The future of the “Greenspan Put”
Remember the Greenspan Put? Is the current Fed excersising that Put? From CME ;
The Federal Open Market Committee (FOMC) issued a press release in the early afternoon on Wednesday, January 25 indicating that it “expects to maintain a highly accommodative stance for monetary policy … [and will] … keep the target range for the federal funds rate at 0 to ¼ percent and currently anticipates that economic conditions – including low rates of resource utilization and a subdued outlook for inflation over the medium run – are likely to warrant exceptionally low levels for the federal funds rate at least through late 2014.” 1This announcement comes on the heels of the Fed’s announcement last August 9, 2011 when it indicated its intent to maintain the target Fed Funds rate, its primary monetary policy tool, at the current level of 0 to ¼ percent “at least through mid 2013.” 2 The Committee further provided its specific economic projections extending into 2014 implementing a new policy of greater transparency with respect to the inputs and process of establishing monetary policy.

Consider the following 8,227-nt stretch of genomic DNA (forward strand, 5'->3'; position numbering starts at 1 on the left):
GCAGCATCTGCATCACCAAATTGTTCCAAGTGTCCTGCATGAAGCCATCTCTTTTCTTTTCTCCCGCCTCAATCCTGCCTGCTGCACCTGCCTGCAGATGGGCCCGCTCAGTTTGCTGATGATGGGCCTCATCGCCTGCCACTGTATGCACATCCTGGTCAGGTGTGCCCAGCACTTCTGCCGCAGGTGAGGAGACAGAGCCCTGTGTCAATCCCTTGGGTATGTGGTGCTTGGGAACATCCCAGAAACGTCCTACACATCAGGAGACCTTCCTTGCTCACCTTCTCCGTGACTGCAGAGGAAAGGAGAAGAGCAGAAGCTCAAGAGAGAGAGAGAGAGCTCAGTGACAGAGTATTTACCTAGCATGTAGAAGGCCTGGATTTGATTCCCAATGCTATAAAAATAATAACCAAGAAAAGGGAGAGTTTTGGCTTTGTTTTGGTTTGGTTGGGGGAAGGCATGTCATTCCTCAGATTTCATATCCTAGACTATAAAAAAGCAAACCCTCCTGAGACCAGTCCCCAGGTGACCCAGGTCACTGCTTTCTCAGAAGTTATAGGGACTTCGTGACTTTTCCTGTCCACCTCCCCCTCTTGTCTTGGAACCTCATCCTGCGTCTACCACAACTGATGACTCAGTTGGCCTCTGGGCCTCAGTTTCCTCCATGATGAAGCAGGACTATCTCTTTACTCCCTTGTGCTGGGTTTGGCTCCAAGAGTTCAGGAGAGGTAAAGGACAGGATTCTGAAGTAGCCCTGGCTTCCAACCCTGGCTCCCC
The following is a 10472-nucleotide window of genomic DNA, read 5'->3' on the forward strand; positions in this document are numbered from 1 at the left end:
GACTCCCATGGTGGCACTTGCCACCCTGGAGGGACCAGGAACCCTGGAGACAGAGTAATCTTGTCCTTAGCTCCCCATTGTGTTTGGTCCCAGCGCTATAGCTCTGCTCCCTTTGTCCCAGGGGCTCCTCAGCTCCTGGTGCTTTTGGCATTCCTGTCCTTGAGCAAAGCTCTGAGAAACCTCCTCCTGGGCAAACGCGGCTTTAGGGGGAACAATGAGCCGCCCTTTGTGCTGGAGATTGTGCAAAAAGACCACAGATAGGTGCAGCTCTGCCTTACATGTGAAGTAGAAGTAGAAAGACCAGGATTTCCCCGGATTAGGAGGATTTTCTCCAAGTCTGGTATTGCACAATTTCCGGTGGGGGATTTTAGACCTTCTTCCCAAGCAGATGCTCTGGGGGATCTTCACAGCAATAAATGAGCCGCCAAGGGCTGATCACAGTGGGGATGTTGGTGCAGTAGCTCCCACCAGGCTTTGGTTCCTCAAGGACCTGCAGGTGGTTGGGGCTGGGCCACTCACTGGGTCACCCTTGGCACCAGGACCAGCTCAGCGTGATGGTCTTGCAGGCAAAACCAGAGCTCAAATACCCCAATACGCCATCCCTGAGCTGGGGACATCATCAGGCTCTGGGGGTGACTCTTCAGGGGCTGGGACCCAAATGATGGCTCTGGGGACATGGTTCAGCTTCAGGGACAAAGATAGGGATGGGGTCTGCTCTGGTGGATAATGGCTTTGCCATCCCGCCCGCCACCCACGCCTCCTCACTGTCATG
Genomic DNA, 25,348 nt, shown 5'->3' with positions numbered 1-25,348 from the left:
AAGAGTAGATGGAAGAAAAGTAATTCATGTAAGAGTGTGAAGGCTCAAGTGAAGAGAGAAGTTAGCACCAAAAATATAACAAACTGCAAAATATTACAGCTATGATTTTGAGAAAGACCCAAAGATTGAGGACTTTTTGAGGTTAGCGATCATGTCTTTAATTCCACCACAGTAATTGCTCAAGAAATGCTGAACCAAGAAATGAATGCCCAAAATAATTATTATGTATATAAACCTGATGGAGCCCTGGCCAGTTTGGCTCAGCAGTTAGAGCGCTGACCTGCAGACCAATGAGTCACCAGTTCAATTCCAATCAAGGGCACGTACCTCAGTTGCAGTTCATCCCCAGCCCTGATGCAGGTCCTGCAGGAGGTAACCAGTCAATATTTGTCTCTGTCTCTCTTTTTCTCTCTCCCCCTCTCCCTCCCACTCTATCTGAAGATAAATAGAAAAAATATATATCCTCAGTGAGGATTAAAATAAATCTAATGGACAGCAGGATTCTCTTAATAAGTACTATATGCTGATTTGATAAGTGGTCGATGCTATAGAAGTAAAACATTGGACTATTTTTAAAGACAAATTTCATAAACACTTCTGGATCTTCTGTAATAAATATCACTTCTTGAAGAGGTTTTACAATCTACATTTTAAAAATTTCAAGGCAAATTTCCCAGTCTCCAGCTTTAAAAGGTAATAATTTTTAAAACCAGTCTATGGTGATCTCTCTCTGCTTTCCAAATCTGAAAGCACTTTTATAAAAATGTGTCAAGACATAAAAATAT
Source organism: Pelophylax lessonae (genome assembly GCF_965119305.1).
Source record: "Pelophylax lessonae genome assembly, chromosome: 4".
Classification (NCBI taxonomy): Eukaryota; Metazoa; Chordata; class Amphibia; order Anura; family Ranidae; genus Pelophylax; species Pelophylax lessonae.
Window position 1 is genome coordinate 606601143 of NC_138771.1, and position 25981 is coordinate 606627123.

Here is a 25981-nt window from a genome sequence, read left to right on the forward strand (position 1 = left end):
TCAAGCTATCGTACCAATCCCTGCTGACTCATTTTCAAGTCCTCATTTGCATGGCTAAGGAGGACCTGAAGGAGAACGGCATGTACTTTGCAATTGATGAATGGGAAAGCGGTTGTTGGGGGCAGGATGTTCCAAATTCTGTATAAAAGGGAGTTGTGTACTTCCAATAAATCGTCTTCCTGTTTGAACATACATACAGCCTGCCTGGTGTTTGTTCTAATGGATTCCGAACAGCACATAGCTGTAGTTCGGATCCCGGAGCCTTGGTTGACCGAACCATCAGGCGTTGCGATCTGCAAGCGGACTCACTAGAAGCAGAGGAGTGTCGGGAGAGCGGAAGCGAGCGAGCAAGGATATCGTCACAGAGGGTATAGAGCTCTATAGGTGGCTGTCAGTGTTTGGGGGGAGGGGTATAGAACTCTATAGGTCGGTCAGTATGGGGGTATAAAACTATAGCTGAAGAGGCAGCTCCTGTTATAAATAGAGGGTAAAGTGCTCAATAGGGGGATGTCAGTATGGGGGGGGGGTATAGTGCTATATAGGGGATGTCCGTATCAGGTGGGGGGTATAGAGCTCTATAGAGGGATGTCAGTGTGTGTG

The current Fed action has pushed rates down to
new generational lows. To the extent that the Fed
expects to extend its current “easy money” policy
into late 2014, one might suggest that it is
exercising the proverbial “Greenspan put,” i.e.,
pulling out all the stops to put a floor under asset
values including stocks and bonds. Certainly the
immediate market reaction, as expressed in
domestic equity markets, was quite positive. But
this comes at the cost of devaluing the U.S. dollar
(USD) vs. other major currencies.
Full paper here.